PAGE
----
In another preferred embodiment povidone-iodine was used in a similar application technique as that described above. Povidone-iodine is also known as 1-ethenyl-2-pyrrolidinone polymers; 1-vinyl-2-pyrrolidinone polymers; poly [1-(2-oxo-1-pyrrolidinyl)] ethylene; polyvinylpyrrolidone; polyvidone; polyvinylpyrrolidone and polvidone. Povidone-iodine is made synthetically by interacting 1,4 butanediol with ammonia and acetylene. The preferred concentration of povidone-iodine used in practice of the present invention was a 7.5 percent concentration diluted 1:14 or a 0.5 percent concentration.

In yet another preferred embodiment of the present invention, equal parts of the disclosed hexylresorcinol and povidone-iodine were mixed to make a combination microbicidal agent and, also, alternate treatments of hexylresorcinol and povidone-iodine were employed.

The invention disclosed herein is not limited to use of hexylresorcinol and povidone-iodine, either singly, in combination or in alternate treatment applications. A number of antiseptics and antiviral agents are believed to be useful as microbicidal agents in the practice of the present invention. The following compositions used either singly, in combination or in alternate treatment applications are believed to offer significant benefits to a cold sufferer when applied in a hyperthermic treatment made as disclosed herein. This listing is not intended to be exhaustive but merely illustrative of the types of microbicidal agents which may be effectively employed as a treatment agent in conjunction with the method and apparatus disclosed herein:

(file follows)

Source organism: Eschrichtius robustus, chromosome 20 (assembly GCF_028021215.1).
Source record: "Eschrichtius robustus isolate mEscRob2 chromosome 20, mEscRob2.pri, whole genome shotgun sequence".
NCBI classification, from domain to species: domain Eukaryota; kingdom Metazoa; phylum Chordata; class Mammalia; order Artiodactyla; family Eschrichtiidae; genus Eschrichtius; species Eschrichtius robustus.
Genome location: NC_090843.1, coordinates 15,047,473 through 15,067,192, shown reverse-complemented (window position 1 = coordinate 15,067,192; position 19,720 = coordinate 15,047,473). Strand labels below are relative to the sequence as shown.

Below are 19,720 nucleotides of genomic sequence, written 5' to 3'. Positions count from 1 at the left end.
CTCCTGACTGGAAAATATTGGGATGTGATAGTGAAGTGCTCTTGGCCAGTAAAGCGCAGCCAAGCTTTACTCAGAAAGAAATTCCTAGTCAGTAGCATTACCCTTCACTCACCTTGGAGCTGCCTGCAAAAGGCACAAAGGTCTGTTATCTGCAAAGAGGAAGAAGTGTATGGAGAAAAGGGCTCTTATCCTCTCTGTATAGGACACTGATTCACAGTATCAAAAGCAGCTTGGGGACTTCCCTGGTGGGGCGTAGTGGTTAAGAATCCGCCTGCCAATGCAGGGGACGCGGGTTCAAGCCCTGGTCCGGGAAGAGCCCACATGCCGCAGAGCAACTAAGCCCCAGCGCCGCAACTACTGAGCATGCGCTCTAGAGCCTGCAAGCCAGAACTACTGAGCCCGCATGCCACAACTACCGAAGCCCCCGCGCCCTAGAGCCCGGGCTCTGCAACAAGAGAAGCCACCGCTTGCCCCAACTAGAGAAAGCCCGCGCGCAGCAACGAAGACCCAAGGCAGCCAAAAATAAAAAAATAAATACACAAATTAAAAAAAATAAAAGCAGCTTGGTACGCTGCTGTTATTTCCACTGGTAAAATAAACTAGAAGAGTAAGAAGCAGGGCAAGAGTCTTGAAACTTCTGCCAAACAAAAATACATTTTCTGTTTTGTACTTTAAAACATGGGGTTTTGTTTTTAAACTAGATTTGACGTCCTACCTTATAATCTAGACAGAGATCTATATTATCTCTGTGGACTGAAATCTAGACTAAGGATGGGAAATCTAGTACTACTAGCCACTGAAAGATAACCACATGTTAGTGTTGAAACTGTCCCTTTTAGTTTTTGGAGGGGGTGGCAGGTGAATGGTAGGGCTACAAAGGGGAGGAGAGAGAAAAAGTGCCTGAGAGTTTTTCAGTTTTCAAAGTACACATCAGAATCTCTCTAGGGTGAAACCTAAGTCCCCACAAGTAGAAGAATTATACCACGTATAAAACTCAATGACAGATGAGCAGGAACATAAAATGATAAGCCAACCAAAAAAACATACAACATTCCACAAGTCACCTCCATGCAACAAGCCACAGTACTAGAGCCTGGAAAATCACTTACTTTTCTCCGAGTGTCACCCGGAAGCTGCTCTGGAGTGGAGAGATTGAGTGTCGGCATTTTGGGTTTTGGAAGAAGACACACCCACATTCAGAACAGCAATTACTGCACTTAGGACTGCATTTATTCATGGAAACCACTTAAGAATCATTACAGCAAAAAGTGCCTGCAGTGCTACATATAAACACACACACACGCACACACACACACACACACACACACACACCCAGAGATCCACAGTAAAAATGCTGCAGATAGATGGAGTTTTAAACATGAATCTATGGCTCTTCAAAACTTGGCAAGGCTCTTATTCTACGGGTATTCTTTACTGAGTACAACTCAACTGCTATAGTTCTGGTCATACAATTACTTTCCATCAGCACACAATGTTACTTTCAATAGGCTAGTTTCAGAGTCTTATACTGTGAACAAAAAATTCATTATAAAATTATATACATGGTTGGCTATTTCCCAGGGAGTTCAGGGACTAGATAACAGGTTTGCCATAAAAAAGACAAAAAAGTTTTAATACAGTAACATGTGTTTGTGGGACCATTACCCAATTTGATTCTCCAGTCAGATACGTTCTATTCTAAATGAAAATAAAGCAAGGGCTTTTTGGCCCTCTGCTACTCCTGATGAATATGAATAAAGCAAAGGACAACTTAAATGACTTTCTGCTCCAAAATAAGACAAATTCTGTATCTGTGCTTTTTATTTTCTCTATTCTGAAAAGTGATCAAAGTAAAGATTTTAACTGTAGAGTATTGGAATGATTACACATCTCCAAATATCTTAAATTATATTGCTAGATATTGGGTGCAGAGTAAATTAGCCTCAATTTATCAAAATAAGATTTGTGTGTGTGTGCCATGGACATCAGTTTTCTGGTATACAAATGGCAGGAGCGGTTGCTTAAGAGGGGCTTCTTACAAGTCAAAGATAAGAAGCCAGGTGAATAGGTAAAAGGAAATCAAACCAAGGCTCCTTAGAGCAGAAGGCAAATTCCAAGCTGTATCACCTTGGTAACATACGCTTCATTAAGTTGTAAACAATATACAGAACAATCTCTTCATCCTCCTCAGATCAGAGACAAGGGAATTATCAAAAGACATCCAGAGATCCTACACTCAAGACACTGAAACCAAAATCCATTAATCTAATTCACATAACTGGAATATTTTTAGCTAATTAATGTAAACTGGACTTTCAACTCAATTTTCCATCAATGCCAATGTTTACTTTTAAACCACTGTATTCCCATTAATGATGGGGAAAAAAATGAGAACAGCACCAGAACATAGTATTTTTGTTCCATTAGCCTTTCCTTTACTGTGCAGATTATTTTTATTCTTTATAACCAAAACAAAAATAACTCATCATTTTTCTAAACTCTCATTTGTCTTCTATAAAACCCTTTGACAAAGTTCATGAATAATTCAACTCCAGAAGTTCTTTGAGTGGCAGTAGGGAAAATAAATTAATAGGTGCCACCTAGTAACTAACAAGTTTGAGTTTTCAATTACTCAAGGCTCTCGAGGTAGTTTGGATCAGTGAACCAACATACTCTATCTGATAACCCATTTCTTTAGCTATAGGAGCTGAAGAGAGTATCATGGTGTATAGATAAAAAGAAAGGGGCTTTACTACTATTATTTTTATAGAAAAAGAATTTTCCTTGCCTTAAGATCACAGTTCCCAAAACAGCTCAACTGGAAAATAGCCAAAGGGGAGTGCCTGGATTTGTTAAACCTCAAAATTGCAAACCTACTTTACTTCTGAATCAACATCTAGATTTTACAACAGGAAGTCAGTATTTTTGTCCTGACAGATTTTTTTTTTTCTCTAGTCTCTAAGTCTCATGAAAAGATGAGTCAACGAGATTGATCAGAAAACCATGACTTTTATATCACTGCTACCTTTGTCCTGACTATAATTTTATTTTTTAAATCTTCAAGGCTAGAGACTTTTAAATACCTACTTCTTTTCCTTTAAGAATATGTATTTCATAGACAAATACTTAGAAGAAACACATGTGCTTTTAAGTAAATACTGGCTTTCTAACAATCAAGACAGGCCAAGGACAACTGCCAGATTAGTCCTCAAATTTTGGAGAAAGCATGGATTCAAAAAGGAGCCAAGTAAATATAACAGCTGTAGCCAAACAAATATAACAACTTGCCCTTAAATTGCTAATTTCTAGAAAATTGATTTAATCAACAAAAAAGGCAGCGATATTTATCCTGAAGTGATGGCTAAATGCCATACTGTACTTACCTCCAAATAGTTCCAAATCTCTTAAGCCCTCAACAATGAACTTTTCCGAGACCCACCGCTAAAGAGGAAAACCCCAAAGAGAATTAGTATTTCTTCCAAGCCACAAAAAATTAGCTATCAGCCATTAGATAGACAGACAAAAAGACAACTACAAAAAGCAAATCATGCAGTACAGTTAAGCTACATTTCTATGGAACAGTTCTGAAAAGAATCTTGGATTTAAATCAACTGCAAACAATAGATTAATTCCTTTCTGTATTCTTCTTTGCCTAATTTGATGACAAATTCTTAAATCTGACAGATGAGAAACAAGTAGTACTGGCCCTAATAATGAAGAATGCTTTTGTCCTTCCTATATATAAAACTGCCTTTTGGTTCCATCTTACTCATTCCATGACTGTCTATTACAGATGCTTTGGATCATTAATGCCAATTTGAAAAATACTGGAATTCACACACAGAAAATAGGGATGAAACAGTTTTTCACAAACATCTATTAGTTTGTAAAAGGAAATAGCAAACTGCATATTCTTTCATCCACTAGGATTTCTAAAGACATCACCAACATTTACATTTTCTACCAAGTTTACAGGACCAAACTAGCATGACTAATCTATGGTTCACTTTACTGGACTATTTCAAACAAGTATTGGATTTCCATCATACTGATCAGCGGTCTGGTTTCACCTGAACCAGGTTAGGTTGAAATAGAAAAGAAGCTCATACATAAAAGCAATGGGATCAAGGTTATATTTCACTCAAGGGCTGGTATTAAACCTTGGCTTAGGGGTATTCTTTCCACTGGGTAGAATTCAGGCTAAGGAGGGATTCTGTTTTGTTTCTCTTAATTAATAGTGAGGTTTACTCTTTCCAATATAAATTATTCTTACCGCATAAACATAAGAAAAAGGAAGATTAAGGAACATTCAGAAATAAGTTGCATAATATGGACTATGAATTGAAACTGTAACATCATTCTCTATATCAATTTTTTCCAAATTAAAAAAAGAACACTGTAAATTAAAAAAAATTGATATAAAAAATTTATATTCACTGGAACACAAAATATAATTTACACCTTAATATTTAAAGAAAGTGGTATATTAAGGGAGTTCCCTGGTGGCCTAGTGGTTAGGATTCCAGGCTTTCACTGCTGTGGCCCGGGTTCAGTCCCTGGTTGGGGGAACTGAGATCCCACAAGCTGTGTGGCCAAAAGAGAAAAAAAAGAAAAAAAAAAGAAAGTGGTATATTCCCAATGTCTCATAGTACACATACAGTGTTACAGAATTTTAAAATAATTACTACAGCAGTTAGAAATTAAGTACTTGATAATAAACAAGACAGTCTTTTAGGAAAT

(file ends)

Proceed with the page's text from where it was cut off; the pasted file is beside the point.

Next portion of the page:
Benzyl alcohol also known as phenyl methanol in 0.05 to 10.0 percent concentration solution.

Menthol also known as hexadyhdrothymol or 3-paramenthol in a 0.04 to 2.0 percent concentration solution.

Phenol or hydroxybenzene in a 0.5 to 1.5 percent concentration.

Phenolate sodium also known as sodium phenolate, sodium phenate, sodium carbolate, sodium phenoxide and phenol sodium in a 0.5 to 1.5 percent concentration solution.

Salicyl alcohol having chemical structure ortho-hydroxy benzyl alcohol in a 1.0 to 6.0 percent concentration solution.

Eucalyptol which is a volatile oil prepared by steam distallation of the fresh leaves of eucalyptus globulus in a 0.025 to 0.1 percent concentration solution.

Methyl salicylate the methyl ester of salicylic acid made by esterfying methyl alcohol with salicylic acid in up to a 0.4 percent concentration solution.

Thymol also known as thyme camphor is a 5-methyl-2-isopropyl-1-phenol in a 0.006 to 0.1 percent concentration solution.

Cresol, a phenol with a methyl group on either the ortho, meta, or para positions of the benzene ring, also known as tricresol, methylphenol or cresylic acid in a 0.25 to 0.5 percent concentration solution.

Sodium dichromate, the sodium salt of chromic acid having the empiric formula Na.sub.2 CrO.sub.4.4H.sub.2 O in 2.0 to 3.0 percent concentration solution.

Benzalkonium chloride, a mixture of alkyldimethylbenzylammonium chlorides with the empiric formula [C.sub.6 H.sub.5 CH.sub.2 N(CH.sub.3).sub.2 R] where R represents alkyl groups of varying lengths beginning with n-C.sub.8 H.sub.17 to n-C.sub.18 H.sub.37, in a 0.01 to 0.02 percent concentration solution.

Benzethomium chloride which is benzyldimethyl [2-[2-(p-1,1,3,3-tetramethylbutylphenoxy) ethyoxyl]ethyl] ammonium chloride in a 0.02 to 0.1 percent concentration solution.

Benzoic acid also known as phenylcarboxylic acid, phenylformic acid, flowers of benzoin and flowers of benzamine, in a 0.1 to 0.3 percent concentration solution.